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Boise among 10 U.S. airports testing new TSA bag-screening process for electronics

Travelers wait at the TSA security check area of the Boise Airport in this September 2016 Statesman file photo.
Travelers wait at the TSA security check area of the Boise Airport in this September 2016 Statesman file photo. kgreen@idahostatesman.com

Travelers in Boise and nine other U.S. airports are being asked to place electronic devices bigger than a cellphone in separate bins so that they can be examined more closely.

The Transportation Security Administration said Wednesday that it has been testing the procedure for more than a year, and a regional TSA spokeswoman said it has been in place at the Boise Airport for several weeks.

The program has been going smoothly in Boise, Lorie Dankers said, noting, “I cannot comment on changes in detection leveld.”

TSA officials say overstuffed bags take longer to examine with X-ray machines. The program is "an effort to de-clutter baggage," said agency spokesman Michael England.

There are no changes to what is allowed in carry-on bags, and people enrolled in the Precheck program can still leave laptops in their bags during screening, he said.

Dankers said the pilot program is part of the agency’s “approach of adjusting security screening procedures to stay ahead of evolving threats.”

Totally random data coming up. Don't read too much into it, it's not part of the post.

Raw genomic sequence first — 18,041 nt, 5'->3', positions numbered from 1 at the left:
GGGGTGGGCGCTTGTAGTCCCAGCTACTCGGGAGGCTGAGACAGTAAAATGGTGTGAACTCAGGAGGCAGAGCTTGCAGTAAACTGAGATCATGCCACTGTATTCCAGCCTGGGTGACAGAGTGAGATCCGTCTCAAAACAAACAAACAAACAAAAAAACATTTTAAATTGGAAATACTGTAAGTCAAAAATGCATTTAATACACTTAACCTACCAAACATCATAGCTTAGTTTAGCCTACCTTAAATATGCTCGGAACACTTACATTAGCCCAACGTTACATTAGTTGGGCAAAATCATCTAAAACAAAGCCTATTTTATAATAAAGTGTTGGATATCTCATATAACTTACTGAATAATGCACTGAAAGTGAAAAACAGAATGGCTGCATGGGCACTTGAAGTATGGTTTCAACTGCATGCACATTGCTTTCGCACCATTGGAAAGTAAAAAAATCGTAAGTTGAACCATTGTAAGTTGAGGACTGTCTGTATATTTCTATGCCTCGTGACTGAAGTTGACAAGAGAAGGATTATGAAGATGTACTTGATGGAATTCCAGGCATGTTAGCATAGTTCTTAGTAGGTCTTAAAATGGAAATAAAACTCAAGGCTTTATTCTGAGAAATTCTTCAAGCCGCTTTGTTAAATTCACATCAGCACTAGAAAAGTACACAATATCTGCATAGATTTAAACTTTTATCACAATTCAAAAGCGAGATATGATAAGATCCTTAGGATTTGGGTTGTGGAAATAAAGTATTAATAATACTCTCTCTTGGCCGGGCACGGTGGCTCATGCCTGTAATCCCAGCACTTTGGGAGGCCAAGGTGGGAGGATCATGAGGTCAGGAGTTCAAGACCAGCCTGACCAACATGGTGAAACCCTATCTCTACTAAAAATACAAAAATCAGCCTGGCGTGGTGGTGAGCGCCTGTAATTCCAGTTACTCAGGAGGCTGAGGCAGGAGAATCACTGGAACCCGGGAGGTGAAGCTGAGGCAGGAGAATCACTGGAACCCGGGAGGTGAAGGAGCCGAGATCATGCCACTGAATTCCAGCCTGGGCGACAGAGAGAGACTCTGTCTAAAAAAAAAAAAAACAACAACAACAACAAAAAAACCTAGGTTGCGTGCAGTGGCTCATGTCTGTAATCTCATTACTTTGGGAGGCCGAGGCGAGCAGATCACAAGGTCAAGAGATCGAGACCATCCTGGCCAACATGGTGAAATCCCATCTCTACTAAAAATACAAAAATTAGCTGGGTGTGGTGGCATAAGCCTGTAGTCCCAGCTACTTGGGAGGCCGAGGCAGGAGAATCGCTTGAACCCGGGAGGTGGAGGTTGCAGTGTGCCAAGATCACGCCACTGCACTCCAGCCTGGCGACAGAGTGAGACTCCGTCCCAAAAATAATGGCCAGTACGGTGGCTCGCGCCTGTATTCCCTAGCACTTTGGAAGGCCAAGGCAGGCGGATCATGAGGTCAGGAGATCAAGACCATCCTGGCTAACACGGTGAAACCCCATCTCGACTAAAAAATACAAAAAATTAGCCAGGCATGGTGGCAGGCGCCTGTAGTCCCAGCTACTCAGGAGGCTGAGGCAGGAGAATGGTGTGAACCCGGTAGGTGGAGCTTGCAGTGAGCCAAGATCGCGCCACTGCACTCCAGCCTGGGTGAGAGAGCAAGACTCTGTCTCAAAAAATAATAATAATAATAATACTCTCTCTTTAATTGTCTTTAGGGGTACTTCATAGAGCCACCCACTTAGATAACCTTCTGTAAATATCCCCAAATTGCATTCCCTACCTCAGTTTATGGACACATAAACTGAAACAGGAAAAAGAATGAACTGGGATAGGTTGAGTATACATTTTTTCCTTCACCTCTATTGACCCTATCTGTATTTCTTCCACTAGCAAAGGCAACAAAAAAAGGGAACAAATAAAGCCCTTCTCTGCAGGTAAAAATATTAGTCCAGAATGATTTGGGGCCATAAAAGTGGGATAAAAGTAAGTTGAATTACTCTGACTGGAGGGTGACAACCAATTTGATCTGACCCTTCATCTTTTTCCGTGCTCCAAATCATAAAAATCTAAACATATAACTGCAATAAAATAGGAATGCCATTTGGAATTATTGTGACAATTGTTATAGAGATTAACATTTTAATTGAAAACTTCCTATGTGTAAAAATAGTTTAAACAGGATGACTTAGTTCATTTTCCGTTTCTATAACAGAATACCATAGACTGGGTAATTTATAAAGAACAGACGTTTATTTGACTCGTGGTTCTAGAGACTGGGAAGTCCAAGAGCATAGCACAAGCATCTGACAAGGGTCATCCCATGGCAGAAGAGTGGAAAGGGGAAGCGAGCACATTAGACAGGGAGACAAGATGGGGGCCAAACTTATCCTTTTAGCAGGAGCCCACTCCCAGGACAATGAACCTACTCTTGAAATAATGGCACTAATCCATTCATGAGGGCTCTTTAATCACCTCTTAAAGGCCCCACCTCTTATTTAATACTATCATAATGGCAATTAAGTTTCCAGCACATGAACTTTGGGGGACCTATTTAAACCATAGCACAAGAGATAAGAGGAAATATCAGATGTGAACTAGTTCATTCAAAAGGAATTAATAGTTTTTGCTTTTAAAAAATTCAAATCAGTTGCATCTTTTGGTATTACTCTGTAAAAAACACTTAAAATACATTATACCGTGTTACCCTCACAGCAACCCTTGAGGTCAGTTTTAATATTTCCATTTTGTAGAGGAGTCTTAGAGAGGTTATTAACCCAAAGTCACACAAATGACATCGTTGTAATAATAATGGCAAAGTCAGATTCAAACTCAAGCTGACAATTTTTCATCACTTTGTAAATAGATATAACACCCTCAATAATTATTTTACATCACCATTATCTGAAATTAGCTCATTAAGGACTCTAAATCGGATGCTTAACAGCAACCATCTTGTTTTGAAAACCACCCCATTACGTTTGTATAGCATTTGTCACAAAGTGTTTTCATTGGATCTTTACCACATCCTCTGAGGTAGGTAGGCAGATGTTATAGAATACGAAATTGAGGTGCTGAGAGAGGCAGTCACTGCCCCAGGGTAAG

“Every-day items, including some foods, books and magazines, and certain electronics, can appear similar to explosives when going through the X-ray screening machine,” she said. “TSA is testing different ways to screen these items while maintaining a smooth traveler experience.”

Most travelers already must remove laptops from bags when they go through security checkpoints. In the test lanes at the 10 airports, they are no longer being allowed to lay machines on top of bags or with other electronic devices — each device must have its own bin.

Requiring travelers to spread their belongings among more bins could slow down the screening process. TSA said it is testing ways to make screening quicker and more targeted.

Unless the pilot program is expanded, most U.S. travelers will never experience it. Even if goes nationwide, it would be a far less dramatic change than the ban on laptops and tablets in the cabin of U.S.-bound planes from the Middle East and North Africa.

The TSA's parent agency, the Department of Homeland Security, is considering expanding that ban to flights from Europe to the U.S. but has run into opposition from business travelers, airlines and European governments that fear it will create chaos and delays.

In addition to Boise, the new screening measures are being tested in Las Vegas, Los Angeles, Phoenix, Colorado Springs, Detroit, Boston, Lubbock, Texas and San Juan, Puerto Rico.

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